Given that Microsoft formally announced Windows 2000 (Win2K) recently, I should devote this space to Windows 2000 Server Terminal Services. However, if you’re reading this, you’re probably familiar with the concept: Terminal Services is now part of the core OS, RDP now supports client-side printing and a shared clipboard, and the licensing structure differs only slightly from that of Windows NT Server 4.0, Terminal Server Edition (TSE). If you’re not familiar with the concept, you’ll get more from the articles I’ve written for Windows 2000 Magazine or the chapter I contributed to Mastering Windows 2000 Server (Sybex, 2000) than you could from one editorial anyway. So instead, let’s talk about the server-based computing market and how it’s perceived.
Come to think of it, this discussion is about Win2K to some degree. As many have observed, Microsoft’s decision to make multiuser computing a core service of its network operating system (NOS) should boost terminal services use by reducing the risks of adopting the technology and by providing remote administration capabilities, which can benefit even those who are committed to the PC-centric model. But once you get past the tinkering stage and are thinking seriously about whether to deploy Terminal Services on even a small scale, you’ll probably have to convince a higher-up that it’s a good idea.
Trouble is, the higher-up might know the server-based computing model as thin-client computing, which is how the trade press (and this newsletter) often refers to it. (When we started this newsletter, we weren’t quite sure what to call it. Server-Based Computing UPDATE is unwieldy, and nothing else really fit, so we finally decided that people would at least know what we meant if we called it Thin-Client UPDATE.) The trouble with calling the model thin-client computing is that the name puts more emphasis on the client than the server, which is really the opposite of how this computing model looks to the people running it.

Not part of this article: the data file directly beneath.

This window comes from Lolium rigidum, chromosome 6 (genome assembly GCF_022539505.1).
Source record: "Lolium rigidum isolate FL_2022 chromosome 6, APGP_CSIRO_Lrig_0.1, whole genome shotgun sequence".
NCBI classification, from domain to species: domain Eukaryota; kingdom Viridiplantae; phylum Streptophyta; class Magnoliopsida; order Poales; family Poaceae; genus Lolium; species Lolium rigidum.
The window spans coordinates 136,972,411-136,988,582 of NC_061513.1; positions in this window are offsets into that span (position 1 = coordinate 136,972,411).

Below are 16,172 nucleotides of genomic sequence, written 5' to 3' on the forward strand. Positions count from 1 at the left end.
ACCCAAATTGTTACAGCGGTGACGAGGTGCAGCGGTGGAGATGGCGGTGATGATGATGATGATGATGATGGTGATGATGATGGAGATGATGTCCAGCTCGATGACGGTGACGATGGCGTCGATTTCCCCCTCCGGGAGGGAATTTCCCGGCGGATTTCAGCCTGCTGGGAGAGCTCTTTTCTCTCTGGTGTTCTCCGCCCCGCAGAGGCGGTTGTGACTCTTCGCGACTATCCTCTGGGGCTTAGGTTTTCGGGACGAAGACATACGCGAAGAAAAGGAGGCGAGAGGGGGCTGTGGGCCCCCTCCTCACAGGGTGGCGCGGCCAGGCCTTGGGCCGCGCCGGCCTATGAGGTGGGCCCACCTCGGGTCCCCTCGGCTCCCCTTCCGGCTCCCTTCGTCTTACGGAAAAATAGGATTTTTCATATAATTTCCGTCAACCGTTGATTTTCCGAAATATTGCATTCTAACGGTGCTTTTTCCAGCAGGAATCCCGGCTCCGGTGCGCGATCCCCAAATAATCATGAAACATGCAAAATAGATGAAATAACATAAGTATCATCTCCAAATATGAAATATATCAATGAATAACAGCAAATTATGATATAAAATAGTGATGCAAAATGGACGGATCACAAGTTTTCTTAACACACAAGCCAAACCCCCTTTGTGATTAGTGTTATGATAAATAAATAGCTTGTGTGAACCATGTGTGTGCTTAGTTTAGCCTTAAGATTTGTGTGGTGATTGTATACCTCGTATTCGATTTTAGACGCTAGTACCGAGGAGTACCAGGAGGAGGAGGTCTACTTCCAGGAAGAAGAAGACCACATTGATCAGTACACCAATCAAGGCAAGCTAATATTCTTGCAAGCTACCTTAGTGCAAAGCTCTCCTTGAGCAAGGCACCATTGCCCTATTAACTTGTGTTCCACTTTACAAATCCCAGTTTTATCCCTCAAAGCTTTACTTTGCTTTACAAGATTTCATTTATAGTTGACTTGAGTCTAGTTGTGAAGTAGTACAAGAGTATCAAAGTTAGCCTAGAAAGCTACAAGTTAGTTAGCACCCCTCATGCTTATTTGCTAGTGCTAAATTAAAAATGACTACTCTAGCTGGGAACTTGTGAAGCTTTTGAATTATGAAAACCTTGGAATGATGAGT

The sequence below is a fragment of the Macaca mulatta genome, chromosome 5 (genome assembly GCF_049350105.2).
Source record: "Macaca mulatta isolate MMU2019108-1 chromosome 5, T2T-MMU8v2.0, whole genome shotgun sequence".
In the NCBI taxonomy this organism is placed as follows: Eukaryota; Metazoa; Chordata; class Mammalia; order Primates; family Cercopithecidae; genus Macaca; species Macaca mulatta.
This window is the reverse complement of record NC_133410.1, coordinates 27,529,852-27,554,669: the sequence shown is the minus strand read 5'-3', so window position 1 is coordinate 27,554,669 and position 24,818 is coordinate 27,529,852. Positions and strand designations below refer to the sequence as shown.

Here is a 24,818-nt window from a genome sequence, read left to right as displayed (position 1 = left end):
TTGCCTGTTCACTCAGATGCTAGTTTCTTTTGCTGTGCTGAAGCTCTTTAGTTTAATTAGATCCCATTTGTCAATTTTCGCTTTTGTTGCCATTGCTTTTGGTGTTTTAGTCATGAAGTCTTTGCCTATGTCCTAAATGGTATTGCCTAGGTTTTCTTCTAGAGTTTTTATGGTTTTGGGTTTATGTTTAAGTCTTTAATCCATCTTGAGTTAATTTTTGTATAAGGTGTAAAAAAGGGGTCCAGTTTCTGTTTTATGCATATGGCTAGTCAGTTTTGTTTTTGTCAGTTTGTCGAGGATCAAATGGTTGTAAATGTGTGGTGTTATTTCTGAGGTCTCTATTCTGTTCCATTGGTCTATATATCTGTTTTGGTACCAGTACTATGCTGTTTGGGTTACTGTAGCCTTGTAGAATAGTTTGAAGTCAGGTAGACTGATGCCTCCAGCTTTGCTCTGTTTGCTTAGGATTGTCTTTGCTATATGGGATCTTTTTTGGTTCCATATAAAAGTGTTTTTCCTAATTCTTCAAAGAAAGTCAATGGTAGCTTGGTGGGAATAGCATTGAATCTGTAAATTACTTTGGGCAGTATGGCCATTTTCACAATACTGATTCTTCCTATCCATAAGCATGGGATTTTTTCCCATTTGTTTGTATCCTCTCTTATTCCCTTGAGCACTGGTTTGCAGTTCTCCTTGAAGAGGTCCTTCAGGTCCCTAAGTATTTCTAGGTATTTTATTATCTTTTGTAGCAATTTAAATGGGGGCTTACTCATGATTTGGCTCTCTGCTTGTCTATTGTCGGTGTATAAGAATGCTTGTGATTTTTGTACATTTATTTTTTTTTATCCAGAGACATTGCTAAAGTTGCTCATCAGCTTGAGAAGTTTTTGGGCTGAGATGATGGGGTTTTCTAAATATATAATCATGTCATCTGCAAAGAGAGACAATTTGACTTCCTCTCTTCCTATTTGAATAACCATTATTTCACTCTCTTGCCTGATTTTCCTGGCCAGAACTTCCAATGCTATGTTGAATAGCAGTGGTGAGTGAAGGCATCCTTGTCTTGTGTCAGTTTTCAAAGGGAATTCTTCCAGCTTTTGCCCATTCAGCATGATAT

Confusing people is rarely a good idea, and it’s worse yet when you’re trying to promote an unfamiliar concept. For enthusiasts who don’t really know the model, thin-client computing implies talking about how well terminals work and how great terminals are. For the less enthusiastic who don’t really know the model, such a name provides an easy way of pointing out that desktop-based applications are far from dead—after all, PCs still outnumber Windows-based terminals (WBTs) on the desktop by more than 2:1, and PC manufacturers aren’t seeing demand for WBTs.
Ironically, I have to agree with the pessimists’ surface argument. Server-based computing isn’t always about scrapping the PC. Sometimes, to be sure, a terminal is a better choice than a PC. However, so long as mainframes are still in use—and probably punch cards, somewhere—no one will get me to say that one computing model will completely edge out another. However, I also think that focusing on the relatively small market for terminals (compared with PCs) misses the point. That most PC OEMs (with the notable exception of Compaq) are leaving the terminal-making to others proves nothing about the viability of the server-based model. Of course PC OEMs aren’t making WBTs—the market is crowded and the unit replacement is low. If I were trying to exploit a market and had a reputation for building PCs and servers, I’d stick with servers, which bear the brunt of computing and are therefore more likely candidates for replacement or expansion than a terminals that are meant to be "set and forget." So yes, Hewlett-Packard has discontinued its Windows terminal line and Dell doesn’t sell a terminal, but both companies build servers for the server-based computing market.
My point is that if you’re trying to introduce terminal services to your organization, be careful not to get too hung up on the terminal side of the equation. There are definite benefits to WBTs—no doubt about it—and they can outperform some PCs for some applications. However, terminals aren’t the right answer for everybody. Server-based computing is about centralized administration, easy interoperability, and uncomplicated deployment of new OSs and applications without upgrading desktop hardware—not necessarily about how fabulous WBTs are. I suspect that you’ll have a lot more luck persuading strong supporters of the PC model that server-based computing can work if they don’t think that you’re trying to take their PCs away. (If you are, you can work on that after you’ve sold them server-based computing.)